"The World Between Empires: Art and Identity in the Ancient Middle East"

(Mar. 18-Jun. 23) — "Nothing short of spectacular" — The Wall Street Journal.

An exhibit including 190 works from ancient Israel and other locations along the the great incense and silk routes. Many of the works are presented through the Israel Antiquities Authority, and have been exhibited at The Israel Museum, Jerusalem.

For over three centuries, the territories and trading networks of the Middle East were contested between the Roman and Parthian Empires (ca. 100 B.C.–A.D. 250), yet across the region life was not defined by these two superpowers alone. Local cultural and religious traditions flourished, and sculptures, wall paintings, jewelry and other objects reveal how ancient identities were expressed through art. Featuring 190 works from museums in the Middle East, Europe and the United States, this exhibition follows a journey along the great incense and silk routes that connected cities in southwestern Arabia, Nabataea, Judaea, Syria and Mesopotamia, making the region a center of global trade. Several of the archaeological sites featured, including Palmyra, Dura-Europos and Hatra, have been damaged in recent years by deliberate destruction and looting, and the exhibition also examines these events and responses to them.

Objects on loan from the Israel Antiquities Authority, include a "Head and Torso of Cuirassed Statue of Hadrian" (ca. 117–138) from Israel, Camp of Legio VI Ferrata, near Tel Shalem. The unique carved "Magdala Stone" was found in a first-century synagogue that was discovered during salvage excavations at Migdal (ancient Magdala) on the Sea of Galilee in 2009. The stone, whose exact function is uncertain, dates to a time when the Temple in Jerusalem still stood. One short side features a seven-branched menorah — the earliest such image known in a synagogue — flanked by amphorae and columns. Both long sides depict rows of arches and a circular object that may be a censer. Rosettes appear on the other short side and the top, which additionally features two palm trees and other imagery. The Migdal synagogue is also remarkable because it was in use during the lifetime of Jesus, whom the Gospels describe as preaching in synagogues throughout Galilee.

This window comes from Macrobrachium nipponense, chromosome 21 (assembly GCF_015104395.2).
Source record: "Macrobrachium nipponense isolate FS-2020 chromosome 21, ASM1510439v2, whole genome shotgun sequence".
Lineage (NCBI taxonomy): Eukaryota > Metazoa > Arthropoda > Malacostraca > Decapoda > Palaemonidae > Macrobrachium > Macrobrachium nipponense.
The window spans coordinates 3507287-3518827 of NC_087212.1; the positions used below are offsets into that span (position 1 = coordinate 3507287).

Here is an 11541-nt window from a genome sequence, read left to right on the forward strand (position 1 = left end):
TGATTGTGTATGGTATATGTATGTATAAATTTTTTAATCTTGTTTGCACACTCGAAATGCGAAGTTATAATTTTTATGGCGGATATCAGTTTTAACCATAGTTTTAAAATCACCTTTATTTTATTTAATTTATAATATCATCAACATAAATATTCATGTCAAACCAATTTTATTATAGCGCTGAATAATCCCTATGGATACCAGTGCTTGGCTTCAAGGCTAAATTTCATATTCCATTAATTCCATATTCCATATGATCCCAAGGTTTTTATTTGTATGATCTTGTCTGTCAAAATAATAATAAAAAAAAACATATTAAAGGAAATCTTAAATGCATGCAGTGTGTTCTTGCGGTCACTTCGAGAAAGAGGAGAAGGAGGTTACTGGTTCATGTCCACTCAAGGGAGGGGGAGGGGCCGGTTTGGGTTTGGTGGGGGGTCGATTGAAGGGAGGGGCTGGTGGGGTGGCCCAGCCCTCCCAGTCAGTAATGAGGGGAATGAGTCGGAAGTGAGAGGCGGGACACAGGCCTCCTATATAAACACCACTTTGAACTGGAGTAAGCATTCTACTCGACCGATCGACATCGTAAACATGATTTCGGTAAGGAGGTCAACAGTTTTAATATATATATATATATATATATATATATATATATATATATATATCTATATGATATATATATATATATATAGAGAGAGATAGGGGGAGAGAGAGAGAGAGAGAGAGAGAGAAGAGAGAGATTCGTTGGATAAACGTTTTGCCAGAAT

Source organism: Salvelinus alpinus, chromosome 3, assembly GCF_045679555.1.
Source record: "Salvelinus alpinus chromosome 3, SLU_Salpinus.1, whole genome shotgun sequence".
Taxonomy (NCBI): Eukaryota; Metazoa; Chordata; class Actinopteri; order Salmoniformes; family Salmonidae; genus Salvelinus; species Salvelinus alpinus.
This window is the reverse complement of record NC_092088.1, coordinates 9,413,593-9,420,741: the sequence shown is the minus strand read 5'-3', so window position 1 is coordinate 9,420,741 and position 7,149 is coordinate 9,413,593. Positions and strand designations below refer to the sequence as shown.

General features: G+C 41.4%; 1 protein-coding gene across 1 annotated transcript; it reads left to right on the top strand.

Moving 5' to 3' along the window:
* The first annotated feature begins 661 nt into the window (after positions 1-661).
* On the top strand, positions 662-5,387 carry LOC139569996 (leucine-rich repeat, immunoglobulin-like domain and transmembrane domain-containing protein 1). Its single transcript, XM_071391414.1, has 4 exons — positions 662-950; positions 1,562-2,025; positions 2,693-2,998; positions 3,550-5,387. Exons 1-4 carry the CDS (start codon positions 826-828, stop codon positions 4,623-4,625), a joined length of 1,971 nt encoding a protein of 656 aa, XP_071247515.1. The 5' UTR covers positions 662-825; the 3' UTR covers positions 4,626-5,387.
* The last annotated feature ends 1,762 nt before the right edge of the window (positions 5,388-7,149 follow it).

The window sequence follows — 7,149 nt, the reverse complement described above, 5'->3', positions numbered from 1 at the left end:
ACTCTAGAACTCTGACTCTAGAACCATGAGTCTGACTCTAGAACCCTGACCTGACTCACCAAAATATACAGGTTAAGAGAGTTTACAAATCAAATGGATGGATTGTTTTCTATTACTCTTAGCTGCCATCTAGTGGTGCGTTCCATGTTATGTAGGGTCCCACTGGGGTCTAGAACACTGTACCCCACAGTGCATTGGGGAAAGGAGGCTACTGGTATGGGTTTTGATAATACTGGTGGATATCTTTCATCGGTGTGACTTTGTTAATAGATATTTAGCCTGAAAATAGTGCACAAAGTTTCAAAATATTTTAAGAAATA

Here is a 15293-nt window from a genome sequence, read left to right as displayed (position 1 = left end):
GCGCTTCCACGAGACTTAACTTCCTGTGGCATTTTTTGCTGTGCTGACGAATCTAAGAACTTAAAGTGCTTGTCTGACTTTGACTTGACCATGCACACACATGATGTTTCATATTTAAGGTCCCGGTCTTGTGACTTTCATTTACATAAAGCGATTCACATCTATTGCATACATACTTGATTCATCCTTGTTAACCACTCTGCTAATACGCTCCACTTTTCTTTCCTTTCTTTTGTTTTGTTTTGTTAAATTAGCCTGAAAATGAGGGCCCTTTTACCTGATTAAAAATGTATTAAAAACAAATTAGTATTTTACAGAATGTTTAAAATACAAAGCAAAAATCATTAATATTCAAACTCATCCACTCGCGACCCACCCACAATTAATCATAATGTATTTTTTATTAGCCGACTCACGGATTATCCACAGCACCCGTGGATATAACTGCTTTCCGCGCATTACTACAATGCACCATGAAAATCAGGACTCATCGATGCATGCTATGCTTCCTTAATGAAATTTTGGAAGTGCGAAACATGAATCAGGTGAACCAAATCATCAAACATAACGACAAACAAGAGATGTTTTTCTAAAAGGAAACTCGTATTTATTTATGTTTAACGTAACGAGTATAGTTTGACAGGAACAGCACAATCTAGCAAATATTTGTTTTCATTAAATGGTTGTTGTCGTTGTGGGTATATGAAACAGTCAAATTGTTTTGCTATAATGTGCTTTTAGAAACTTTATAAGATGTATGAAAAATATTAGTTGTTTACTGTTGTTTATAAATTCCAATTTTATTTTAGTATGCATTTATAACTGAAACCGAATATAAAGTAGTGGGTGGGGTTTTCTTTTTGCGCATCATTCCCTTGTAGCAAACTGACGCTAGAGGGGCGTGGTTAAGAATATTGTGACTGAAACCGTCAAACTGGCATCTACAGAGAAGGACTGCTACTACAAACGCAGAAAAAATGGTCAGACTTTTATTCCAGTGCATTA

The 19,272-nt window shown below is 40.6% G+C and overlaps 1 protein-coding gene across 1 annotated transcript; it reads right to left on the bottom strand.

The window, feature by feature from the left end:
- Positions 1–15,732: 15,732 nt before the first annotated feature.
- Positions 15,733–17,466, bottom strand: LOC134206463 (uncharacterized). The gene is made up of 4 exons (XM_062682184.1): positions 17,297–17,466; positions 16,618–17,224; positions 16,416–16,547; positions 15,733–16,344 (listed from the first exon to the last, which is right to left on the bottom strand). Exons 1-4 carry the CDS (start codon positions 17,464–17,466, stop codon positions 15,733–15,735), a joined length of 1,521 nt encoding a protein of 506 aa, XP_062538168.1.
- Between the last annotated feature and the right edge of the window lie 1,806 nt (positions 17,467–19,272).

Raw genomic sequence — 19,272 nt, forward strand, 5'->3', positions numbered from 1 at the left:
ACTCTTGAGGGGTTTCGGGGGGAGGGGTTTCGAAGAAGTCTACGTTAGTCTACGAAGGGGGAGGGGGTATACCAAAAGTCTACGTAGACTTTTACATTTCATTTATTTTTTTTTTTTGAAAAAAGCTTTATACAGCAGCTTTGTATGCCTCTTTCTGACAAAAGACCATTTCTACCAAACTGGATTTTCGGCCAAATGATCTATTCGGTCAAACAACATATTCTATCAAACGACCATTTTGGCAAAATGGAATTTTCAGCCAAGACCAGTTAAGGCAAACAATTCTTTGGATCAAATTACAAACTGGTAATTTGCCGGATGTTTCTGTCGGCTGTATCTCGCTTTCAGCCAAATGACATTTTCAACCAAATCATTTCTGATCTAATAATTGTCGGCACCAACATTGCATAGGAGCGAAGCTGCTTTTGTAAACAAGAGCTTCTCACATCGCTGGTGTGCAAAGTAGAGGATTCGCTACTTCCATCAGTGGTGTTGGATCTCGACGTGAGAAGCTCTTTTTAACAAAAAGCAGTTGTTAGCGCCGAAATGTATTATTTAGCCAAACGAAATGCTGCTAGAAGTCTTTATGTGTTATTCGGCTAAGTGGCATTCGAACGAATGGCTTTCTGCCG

Also from the Israel Antiquities Authority are works from the end of the Bar Kokhba revolt (132–35 CE), when rebels and civilians sought refuge in caves in the Judaean Desert. One of these caves, now known as the Cave of Letters, was found to contain letters written by Simon bar Kokhba, the leader of the revolt, as well as numerous documents and possessions of the people who sheltered there. Intact "Glass Bowls," cast, cut, polished and wrapped in palm fibers were an astonishing find. A "Mirror with Case" is a disc of tinned copper nailed into a wood case that is covered with red painted parchment. The bronze "Incense Shovel," "Jug" and "Bowl" were likely taken as booty by the rebels from Roman soldiers. Several of the bronzes, including the two jugs here, had some of their decoration erased, probably in accordance with Jewish prohibitions on the use of figural imagery. A first-century iron and wood "Knife" was also found in the Cave of Letters.  The "Elbow Key" reflects a hope of returning home.

Sunday–Thursday: 10 am–5:30 pm
Friday and Saturday: 10 am–9 pm

Zoom Kobe XIII ZK13


Saturday, June 22, 2019 (All day)


The Metropolitan Museum of Art
1000 Fifth Avenue
New York, NY 10028




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